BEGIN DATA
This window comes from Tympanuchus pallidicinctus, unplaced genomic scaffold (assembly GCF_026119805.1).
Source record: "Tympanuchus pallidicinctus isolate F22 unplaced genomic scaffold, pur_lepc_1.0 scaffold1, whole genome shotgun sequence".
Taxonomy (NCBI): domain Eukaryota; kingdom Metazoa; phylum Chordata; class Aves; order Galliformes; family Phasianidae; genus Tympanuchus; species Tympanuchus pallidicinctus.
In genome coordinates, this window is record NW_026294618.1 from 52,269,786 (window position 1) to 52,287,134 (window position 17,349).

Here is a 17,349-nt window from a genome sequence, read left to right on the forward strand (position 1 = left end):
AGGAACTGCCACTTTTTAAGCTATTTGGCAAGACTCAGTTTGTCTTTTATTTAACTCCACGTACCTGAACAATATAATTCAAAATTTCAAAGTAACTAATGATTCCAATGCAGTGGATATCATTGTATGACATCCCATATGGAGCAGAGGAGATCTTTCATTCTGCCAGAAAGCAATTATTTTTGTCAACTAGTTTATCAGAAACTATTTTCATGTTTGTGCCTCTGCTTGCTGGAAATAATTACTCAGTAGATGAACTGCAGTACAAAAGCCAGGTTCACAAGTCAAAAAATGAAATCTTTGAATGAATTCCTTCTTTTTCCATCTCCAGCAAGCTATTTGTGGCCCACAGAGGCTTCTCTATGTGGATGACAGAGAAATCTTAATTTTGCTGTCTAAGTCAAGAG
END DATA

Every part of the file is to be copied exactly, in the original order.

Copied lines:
This window comes from Tympanuchus pallidicinctus, unplaced genomic scaffold (assembly GCF_026119805.1).
Source record: "Tympanuchus pallidicinctus isolate F22 unplaced genomic scaffold, pur_lepc_1.0 scaffold1, whole genome shotgun sequence".
Taxonomy (NCBI): domain Eukaryota; kingdom Metazoa; phylum Chordata; class Aves; order Galliformes; family Phasianidae; genus Tympanuchus; species Tympanuchus pallidicinctus.
In genome coordinates, this window is record NW_026294618.1 from 52,269,786 (window position 1) to 52,287,134 (window position 17,349).

Here is a 17,349-nt window from a genome sequence, read left to right on the forward strand (position 1 = left end):
AGGAACTGCCACTTTTTAAGCTATTTGGCAAGACTCAGTTTGTCTTTTATTTAACTCCACGTACCTGAACAATATAATTCAAAATTTCAAAGTAACTAATGATTCCAATGCAGTGGATATCATTGTATGACATCCCATATGGAGCAGAGGAGATCTTTCATTCTGCCAGAAAGCAATTATTTTTGTCAACTAGTTTATCAGAAACTATTTTCATGTTTGTGCCTCTGCTTGCTGGAAATAATTACTCAGTAGATGAACTGCAGTACAAAAGCCAGGTTCACAAGTCAAAAAATGAAATCTTTGAATGAATTCCTTCTTTTTCCATCTCCAGCAAGCTATTTGTGGCCCACAGAGGCTTCTCTATGTGGATGACAGAGAAATCTTAATTTTGCTGTCTAAGTCAAGAG